Members of Congress and hospital and physician leaders Jan. 30 highlighted at a Capitol Hill briefing how the bipartisan Safety from Violence for Healthcare Employees (SAVE) Act (H.R. 2584/S. 2768) would help protect health care workers from violence, alleviate workforce challenges and sustain quality patient care. The AHA-supported legislation would provide federal protections from violence for health care workers similar to those that apply to aircraft and airport workers.

Opening the briefing were Reps. Larry Bucshon, M.D., R-Ind., and Madeleine Dean, D-Pa., sponsors of the House bill. The panel comprised Mark Boucot, president and CEO, WVU Medicine Garrett Regional Medical Center and WVU Medicine Potomac Valley Hospital; Kate FitzPatrick, D.N.P., executive vice president, Connelly Foundation and chief nurse executive officer, Jefferson Health; and Aisha Terry, M.D., president, American College of Emergency Physicians and associate professor of emergency medicine and health policy, George Washington University School of Medicine.

FitzPatrick discussed the cumulative effects of workplace violence on employees. "It comes out in a lot of different ways," she said. "People get depressed, have anxiety, feel low self-esteem and have other challenges such as sleep disorders or high levels of absenteeism. All of this is really impacting our health care infrastructure."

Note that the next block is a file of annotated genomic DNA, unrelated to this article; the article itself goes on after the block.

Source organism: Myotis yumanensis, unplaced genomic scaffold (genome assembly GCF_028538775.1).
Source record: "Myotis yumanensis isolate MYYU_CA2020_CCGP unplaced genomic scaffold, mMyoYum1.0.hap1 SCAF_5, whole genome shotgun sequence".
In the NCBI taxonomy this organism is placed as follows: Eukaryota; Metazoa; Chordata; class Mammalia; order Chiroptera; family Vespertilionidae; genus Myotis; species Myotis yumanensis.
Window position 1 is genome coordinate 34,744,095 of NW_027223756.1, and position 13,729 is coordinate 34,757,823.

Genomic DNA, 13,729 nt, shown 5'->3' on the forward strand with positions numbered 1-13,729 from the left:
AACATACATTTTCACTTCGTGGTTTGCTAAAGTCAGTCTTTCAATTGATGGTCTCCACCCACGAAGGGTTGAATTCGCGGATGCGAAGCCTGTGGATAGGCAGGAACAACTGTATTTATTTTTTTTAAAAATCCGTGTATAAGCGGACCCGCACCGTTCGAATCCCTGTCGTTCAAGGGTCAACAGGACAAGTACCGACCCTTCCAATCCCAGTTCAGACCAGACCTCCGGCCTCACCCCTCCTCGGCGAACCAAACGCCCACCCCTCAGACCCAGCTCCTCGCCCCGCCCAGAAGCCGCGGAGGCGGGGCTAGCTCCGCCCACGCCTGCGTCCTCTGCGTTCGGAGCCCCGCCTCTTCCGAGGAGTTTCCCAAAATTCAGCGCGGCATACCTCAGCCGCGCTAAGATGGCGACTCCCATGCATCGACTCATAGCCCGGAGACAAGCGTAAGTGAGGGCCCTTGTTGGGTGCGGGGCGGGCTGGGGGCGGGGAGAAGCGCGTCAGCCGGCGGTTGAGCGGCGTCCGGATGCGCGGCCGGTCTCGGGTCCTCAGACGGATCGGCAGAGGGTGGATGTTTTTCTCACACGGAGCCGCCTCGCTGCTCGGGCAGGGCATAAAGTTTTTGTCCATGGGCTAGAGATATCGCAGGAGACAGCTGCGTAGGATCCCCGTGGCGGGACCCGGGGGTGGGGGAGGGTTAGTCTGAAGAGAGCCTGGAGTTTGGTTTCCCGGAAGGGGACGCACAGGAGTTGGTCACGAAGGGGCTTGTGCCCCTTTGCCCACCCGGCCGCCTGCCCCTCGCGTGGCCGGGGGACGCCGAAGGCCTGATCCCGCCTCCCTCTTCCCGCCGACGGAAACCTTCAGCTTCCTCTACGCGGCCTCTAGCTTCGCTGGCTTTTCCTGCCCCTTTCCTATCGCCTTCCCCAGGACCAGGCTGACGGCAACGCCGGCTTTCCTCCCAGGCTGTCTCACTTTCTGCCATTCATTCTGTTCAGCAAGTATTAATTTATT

Health care employees are the safety net of health care for the country, Terry said. "We know for sure that workforce safety is linked to patient safety, and therefore in order to ensure that we're able to provide patients with the care that they need, we have to get them some help," she said.

Boucot said some might think his hospital is less prone to workplace violence just because it’s in a rural area, but that isn't the case. "For people who work in our hospital, this isn't something they want to talk about," he said. "They would rather try to sweep it under the rug and move on and think of how we're going to take care of the next patient. I think that has created a sense of acceptance that it's part of the job, and it really shouldn't be."

The AHA and American College of Emergency Physicians cohosted today’s briefing, which was attended by nearly 100 House and Senate staff.

The AHA and other national hospital organizations last week highlighted the need for the legislation in letters to the House and Senate sponsors.

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